Smartphones could soon be personal air pollution detectors
For a few years now, the idea of smartphones becoming full of environmental sensors has been floating around. Researchers have been working to develop sensors small and sensitive enough to be incorporated into our phones for measuring air quality, outside temperature and more. So far, these developments have remained in the lab and not in our phones, but a new breakthrough from researchers in Australia may mean that we'll have this data at our fingertips sooner than later.
A team from RMIT University's Centre for Advanced Electronics and Sensors has developed what they're calling "the first low-cost and reliable method of detecting nitrogen dioxide (NO2)" and it could soon be used in smartphones. NO2 is the pollutant that causes smog and contributes to over 7 million deaths a year, according to the World Health Organization. The gas can cause respiratory diseases and complications in both the very young and old.
The primary source of NO2 pollution is the burning of fossil fuels, especially by coal-fired power plants and diesel engine cars, like those in the Volkswagen emissions-gate scandal.
The researchers wanted to find a way to reduce the negative impacts of NO2 pollution and knew that access to a sensitive and reliable detection system could prevent unnecessary exposure and improve people's health.
The sensor that they developed uses microscopic flakes of tin disulphide -- a yellow-brown pigment often used in varnish -- to detect the presence of NO2. Tin disulphide has a high affinity to nitrogen dioxide, which makes it selectively absorb those molecules. The researcher say that the sensor is better at detecting NO2 than any technology on the market today and detects the gas at a sensitivity greater than the EPA's acceptable levels.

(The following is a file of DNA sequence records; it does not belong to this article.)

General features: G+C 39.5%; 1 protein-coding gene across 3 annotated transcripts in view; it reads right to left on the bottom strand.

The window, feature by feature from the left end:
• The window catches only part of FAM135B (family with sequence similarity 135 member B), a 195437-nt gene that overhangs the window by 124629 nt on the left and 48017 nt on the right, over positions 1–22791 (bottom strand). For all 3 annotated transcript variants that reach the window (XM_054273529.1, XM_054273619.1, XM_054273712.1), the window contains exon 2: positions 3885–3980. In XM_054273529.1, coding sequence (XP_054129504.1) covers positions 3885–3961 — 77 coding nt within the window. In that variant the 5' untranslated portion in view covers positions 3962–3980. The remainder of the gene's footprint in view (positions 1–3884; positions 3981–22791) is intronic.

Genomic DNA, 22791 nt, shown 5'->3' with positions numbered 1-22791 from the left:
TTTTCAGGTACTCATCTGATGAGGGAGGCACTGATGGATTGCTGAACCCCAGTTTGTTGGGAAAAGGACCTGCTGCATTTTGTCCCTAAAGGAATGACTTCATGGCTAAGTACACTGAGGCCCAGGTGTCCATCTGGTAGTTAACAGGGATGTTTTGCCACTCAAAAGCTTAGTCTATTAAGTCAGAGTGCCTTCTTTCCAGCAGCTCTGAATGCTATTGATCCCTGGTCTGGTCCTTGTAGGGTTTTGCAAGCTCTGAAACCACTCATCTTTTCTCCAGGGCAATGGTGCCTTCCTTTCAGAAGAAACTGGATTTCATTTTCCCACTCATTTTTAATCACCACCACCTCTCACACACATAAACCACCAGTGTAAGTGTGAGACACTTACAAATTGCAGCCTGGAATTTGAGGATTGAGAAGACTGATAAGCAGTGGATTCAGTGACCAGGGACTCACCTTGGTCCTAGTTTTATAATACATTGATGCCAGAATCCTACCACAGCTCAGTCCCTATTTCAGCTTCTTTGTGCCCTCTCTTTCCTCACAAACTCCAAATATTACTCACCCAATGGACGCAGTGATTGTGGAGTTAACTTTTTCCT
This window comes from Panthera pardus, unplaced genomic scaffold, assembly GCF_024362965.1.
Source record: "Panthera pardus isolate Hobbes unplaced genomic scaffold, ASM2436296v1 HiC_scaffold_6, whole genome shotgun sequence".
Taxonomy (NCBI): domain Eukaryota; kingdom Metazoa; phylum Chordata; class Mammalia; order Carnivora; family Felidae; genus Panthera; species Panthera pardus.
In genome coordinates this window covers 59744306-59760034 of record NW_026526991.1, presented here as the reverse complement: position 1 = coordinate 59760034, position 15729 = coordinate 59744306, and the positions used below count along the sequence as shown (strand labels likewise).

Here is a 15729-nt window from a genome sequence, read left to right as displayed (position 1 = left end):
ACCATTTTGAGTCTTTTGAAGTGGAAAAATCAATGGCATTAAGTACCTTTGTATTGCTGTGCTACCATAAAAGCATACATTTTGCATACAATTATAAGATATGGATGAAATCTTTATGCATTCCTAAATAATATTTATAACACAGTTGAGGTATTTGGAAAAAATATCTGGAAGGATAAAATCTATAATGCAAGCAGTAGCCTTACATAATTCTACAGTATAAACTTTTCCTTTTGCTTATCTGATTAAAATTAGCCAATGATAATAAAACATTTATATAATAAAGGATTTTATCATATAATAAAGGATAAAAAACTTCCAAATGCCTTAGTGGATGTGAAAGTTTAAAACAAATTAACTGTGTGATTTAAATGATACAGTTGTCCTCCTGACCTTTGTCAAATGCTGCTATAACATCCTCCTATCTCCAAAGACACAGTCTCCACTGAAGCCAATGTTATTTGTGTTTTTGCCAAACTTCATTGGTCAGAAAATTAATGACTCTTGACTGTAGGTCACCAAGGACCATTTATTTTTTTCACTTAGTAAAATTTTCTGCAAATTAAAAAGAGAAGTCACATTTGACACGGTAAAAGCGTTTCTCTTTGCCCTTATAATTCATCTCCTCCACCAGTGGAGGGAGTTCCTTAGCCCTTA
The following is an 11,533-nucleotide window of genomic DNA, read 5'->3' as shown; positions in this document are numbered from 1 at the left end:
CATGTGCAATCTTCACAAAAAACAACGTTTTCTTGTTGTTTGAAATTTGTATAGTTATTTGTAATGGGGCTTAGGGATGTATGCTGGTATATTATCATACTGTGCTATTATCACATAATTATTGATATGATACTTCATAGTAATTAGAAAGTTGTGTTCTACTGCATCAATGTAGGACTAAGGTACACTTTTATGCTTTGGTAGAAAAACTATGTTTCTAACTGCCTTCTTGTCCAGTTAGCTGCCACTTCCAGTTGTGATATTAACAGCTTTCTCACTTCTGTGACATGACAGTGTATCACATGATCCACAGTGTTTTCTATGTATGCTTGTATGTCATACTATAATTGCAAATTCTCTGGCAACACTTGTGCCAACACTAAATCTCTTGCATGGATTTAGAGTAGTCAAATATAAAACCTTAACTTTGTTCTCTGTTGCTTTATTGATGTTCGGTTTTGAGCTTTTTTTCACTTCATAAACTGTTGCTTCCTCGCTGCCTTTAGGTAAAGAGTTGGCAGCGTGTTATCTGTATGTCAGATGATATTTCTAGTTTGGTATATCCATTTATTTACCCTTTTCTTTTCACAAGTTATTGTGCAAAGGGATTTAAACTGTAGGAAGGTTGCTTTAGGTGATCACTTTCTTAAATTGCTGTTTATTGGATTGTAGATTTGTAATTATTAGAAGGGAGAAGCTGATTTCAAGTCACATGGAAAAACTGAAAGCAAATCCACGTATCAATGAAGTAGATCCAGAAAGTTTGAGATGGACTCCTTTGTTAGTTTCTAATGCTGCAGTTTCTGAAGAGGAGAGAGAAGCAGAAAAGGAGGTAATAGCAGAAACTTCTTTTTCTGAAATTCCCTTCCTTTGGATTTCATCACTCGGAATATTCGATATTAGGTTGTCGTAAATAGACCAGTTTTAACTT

“The revolutionary method we’ve developed is a great start to creating a handheld, low-cost and personalised NO2 sensor that can even be incorporated into smartphones,” Professor Kourosh Kalantar-zadeh said.
“Not only would it improve the quality of millions of people’s lives, but it would also help avoid illness caused by nitrogen dioxide poisoning and potentially even death.”
Now that we have these sensors, it's time for smartphone-makers to start incorporating them into phones. This type of monitoring would fit in quite nicely with Apple's HealthKit software.